Lindsay contemplates citywide notification app for citizens

(Rigo Moran)

Lindsay City Council considers the use of the app GOGov, which would connect the city with its residents to supply information and alerts amongst other services

LINDSAY – To keep residents informed, altered and connected with what’s going on in the city, Lindsay City Council is thinking about making use of a mobile app called GOGov.

On June 27, Kevin Strauss, vice president of regional sales for GOGov, demonstrated his quality of life app to council. This app, which is used by 100 cities statewide, would allow the city of Lindsay to connect to its residents with the click of a button.

“It’s centered around a branded mobile app for your residents that’s going to really help them do three main things,” Strauss said.

These three things include providing city information such as the location of nearby parks, sending out alerts to residents about events or hazards such as road closures, and submitting service reports such as the appearance of potholes.

This app would be completely customized by the city using the tools that GOGov provides. These customizations would include things such as picking the amount of applets on the service, which are the buttons on the app that link to different webpages.

“You can have a few or as many as you would like,” Strauss said. “The purpose of them is really to kind of shortcut residents to the most highly desired city information.”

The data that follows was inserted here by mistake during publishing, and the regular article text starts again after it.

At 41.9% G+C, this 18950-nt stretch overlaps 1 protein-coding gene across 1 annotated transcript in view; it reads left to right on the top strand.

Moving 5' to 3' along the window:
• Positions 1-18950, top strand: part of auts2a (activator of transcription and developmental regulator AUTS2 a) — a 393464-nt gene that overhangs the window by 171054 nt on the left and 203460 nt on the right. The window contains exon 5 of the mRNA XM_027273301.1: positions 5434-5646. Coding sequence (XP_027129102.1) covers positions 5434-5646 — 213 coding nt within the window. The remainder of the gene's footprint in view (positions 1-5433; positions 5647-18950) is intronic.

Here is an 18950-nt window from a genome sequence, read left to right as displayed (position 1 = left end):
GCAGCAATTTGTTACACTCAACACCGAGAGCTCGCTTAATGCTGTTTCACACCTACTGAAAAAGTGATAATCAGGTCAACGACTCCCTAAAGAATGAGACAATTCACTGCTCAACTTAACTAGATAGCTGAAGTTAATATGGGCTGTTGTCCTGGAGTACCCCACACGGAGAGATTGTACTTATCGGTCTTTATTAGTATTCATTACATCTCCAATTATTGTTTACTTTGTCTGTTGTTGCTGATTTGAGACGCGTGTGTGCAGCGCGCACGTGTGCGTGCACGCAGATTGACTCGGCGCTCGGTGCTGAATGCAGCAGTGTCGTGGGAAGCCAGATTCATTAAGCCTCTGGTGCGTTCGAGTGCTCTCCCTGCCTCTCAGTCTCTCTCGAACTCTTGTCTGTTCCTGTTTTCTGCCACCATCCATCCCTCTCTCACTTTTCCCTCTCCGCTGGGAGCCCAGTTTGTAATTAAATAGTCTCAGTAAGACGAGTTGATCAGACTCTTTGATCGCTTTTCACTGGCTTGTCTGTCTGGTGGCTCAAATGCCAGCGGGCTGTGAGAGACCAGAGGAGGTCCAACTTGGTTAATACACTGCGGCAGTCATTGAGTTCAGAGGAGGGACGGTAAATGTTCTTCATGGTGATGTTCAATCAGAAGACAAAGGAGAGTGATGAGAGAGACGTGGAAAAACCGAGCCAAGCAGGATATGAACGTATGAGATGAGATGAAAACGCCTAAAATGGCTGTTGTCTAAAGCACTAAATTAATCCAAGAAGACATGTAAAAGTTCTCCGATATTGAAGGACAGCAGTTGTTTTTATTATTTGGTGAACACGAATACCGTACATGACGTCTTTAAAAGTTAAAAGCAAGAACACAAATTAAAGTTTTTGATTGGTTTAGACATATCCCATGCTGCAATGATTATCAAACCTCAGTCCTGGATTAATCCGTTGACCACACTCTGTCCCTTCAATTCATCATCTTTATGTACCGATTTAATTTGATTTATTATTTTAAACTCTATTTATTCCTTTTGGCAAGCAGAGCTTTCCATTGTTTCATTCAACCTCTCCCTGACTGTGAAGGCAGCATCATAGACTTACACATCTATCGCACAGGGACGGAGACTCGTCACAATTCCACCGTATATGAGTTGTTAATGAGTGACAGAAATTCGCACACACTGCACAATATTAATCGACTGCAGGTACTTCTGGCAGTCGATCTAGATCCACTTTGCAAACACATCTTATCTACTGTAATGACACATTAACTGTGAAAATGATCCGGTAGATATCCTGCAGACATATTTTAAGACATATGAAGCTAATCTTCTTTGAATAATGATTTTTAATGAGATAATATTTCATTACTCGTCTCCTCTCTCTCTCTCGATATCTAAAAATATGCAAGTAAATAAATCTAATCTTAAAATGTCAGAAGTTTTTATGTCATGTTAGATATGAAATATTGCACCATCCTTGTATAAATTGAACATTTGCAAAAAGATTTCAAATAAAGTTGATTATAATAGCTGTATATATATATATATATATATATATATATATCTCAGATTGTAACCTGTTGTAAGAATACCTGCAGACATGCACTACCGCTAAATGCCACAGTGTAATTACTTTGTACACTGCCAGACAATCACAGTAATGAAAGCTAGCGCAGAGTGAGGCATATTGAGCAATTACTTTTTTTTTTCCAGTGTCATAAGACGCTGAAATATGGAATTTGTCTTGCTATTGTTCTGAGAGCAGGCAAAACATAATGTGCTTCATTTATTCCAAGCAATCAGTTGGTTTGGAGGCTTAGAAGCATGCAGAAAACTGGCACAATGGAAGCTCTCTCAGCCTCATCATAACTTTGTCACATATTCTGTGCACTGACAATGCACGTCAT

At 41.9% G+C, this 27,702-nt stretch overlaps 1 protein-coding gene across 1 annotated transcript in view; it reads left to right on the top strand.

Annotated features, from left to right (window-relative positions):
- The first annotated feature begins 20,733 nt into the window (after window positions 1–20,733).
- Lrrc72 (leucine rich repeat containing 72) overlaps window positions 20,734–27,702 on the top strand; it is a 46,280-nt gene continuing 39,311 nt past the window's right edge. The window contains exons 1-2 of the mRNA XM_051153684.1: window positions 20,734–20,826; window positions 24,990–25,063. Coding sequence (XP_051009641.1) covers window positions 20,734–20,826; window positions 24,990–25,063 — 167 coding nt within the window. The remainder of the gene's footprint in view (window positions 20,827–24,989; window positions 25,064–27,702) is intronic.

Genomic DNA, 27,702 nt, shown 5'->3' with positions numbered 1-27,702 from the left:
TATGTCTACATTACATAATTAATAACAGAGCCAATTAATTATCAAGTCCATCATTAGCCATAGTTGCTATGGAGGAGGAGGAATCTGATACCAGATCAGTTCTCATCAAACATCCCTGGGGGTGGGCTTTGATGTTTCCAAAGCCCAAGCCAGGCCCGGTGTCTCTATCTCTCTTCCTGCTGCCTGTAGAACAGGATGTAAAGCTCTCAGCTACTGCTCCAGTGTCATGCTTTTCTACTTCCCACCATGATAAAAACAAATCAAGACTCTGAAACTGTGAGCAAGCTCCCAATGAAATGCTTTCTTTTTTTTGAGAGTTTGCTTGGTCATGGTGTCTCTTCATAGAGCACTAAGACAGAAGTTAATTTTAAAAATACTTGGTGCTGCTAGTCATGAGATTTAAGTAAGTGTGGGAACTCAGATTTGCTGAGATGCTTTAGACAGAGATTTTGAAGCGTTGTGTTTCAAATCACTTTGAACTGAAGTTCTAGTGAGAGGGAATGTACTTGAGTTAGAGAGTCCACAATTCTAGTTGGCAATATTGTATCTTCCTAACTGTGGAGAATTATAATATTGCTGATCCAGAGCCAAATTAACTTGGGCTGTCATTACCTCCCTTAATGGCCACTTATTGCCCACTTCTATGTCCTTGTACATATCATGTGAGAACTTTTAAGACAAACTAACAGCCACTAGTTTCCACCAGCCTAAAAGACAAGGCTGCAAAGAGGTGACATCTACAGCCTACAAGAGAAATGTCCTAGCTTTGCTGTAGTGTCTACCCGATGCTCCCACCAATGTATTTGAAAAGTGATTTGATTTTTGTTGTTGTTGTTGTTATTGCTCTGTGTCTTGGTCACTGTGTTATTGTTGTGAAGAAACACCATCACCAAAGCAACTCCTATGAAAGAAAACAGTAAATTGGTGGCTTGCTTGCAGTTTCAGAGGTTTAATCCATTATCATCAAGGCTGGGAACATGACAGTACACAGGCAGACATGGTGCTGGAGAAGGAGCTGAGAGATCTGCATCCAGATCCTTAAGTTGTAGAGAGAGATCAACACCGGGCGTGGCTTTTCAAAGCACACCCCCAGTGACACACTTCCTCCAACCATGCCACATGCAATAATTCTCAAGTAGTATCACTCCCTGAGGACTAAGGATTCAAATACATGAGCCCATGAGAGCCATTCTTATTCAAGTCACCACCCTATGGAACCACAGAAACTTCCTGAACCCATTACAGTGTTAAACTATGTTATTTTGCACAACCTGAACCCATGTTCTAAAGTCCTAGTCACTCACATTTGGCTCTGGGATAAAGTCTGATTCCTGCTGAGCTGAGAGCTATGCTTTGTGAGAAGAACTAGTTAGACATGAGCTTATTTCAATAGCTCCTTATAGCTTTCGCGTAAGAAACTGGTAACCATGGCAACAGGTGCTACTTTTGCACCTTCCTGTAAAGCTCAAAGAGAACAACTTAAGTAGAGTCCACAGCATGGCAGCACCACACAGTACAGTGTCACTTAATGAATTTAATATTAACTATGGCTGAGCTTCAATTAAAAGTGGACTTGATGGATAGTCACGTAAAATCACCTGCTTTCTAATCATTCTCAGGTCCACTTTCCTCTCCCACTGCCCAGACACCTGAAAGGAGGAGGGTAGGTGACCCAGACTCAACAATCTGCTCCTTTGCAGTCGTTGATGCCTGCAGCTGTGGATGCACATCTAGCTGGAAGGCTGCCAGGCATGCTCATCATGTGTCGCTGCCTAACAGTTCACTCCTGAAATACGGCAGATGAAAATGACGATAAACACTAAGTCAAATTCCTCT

As mentioned above, information isn’t the only thing the app would provide. Citizens would also be able to use it to contact the city and submit service requests.

“So instead of calling the city when I see a pothole or someone hasn’t cut their grass, I could just hit the request button,” he said. “What I’ll see there is a listing of issue types the city makes available for people to submit.”

Once Strauss was done with his presentation, the moderator invited the council to give their opinions. While responses were generally positive, there was an even split between whether or not they wanted to implement the app.

Mayor Hipolito Angel Cerros, who requested the app demonstration, argued that the flat price of $11,520 – which includes access to software training and a marketing team – was well worth the money considering what the town has recently spent funds on.

“I know that $11,000 could be a little heavy at the moment, but we just spent $5,000 for a (service) that happens once a year, whereas this is a whole year thing,” Cerros said.

The mayor went on to list the tradeoffs, such as the app’s provided training and marketing as well as the ability to push information and promote local events and businesses.

“I think it’s worth it,” he said to his fellow councilors.

While the council agreed that the app had some great features, some of its members felt that the negative tradeoffs outweighed the positive ones, such as the time they’d have to put into employee training as well as a lack of use from less tech-savvy residents.

After a bit more discussion, it was ultimately decided that they would discuss implementation of the app at a later date. 

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